It all comes back to me at nights, and I think all these things I wish I could blurt out and say to people...but they're (the people) all just so awkward, that I get torn between wanting to say it and dreading the awkwardness. During the day I am OK, but at night, I feel so lonely.

I feel like you do about the future. Without them here to see it, what is the point of completing those future goals we were once, together, so excited about? I am forced to keep an eye on my future because my college graduation nears, but my mood about it is not excited. I'll be relieved when it's over. I'll be relieved to be able to get back into writing.

A few months after my father passed, my writing was chugging along so well; I buried myself in it to help myself, I guess. But now, even the writing is lack luster and not very often...so I just drift along, repeating routines and missing so many people, and missing depth and meaning to my life. The tidbit I do get is the occasional religious function that I go to.

I hope that we all come upon times where the burden is easier.

take care,

Chai

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I've been distracting myself. Been reading news, involved in an activity that can eat up time, reading books, etc. I didn't cry for a few weeks. Felt almost normal. It's still not my normal routine. When I think of doing my normal routine in another city, I begin to waver and cry again.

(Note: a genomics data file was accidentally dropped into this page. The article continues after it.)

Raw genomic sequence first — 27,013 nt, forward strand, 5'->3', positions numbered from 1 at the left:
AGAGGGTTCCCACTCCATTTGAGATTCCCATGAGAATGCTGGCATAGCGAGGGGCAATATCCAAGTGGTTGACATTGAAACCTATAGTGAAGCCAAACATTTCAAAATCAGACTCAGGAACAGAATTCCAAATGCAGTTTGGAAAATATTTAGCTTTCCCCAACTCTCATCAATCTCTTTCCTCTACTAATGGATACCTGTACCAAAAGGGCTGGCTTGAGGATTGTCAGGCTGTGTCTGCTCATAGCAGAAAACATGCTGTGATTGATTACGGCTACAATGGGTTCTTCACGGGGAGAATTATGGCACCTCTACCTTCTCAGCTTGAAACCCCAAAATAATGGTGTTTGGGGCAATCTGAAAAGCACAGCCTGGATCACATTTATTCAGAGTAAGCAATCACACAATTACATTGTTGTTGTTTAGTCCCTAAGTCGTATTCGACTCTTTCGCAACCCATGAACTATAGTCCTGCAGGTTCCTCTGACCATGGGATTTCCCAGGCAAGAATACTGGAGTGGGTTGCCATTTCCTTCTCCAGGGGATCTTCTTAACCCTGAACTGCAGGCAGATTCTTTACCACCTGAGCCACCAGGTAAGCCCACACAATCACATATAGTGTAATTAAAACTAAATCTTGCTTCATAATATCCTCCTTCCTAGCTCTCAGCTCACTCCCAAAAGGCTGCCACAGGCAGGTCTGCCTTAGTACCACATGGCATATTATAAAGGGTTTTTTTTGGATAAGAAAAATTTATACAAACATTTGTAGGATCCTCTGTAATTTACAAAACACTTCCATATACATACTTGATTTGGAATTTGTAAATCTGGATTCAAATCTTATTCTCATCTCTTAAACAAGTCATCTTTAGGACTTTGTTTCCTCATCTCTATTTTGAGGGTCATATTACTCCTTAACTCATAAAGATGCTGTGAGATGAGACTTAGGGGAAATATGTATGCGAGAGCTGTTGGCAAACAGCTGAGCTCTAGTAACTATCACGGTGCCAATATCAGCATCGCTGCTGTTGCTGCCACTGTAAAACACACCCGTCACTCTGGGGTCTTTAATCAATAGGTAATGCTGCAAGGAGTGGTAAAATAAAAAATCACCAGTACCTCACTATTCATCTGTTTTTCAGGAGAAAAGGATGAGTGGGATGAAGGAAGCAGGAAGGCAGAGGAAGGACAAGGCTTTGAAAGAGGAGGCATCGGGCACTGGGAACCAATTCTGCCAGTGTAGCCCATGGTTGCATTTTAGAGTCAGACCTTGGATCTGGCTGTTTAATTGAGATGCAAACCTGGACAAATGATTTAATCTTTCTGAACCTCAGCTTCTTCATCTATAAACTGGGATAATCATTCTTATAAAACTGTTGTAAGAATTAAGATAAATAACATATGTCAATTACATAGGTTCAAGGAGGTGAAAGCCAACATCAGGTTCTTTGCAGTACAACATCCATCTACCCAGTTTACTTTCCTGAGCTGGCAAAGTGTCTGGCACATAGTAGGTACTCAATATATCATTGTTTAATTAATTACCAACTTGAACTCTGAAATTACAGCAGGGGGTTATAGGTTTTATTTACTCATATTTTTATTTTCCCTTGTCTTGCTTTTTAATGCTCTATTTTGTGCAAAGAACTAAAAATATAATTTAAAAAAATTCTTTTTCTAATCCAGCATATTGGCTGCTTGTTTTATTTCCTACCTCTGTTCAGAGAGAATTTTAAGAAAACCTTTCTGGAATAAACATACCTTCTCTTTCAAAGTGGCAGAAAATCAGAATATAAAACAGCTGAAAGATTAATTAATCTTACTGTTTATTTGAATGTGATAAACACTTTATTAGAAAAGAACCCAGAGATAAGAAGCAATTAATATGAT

I'm not better. I still feel lonely and empty inside, even when I'm with friends. I know what I want to do in life, but when I think I don't have my loved one with me to witness it and enjoy it with me, I feel that I shouldn't even bother anymore. I just feel like a shell, coasting by. Can anyone relate?

Dear Em:

I am so sorry that you are not feeling better,but,it is good that you are distracting yourself. We all need a break from our mourning,but,we do need to mourn our loved one so that we will be able to heal from our sadness and sorrow.

I must admit,though,that I feel the same way.

I started feeling better for the last few weeks and then I felt guilty for feeling better and the reality set in and I get sad and become emotional all over again. But, it was not as bad as it was previously.

I think it is good for you to be reading and distracting yourself. I've been doing the same thing.

I've been attending a bereavement group for the last 8 weeks at this local Catholic Church and it has helped me.

I also see a one on one grief counselor every few weeks. She helps too. The rest is up to me.

I started working out for the last 3 months and that has helped me too,although,sometimes during my workout I think about my mother and it makes me sad,but,I just tell myself to keep going and continue on.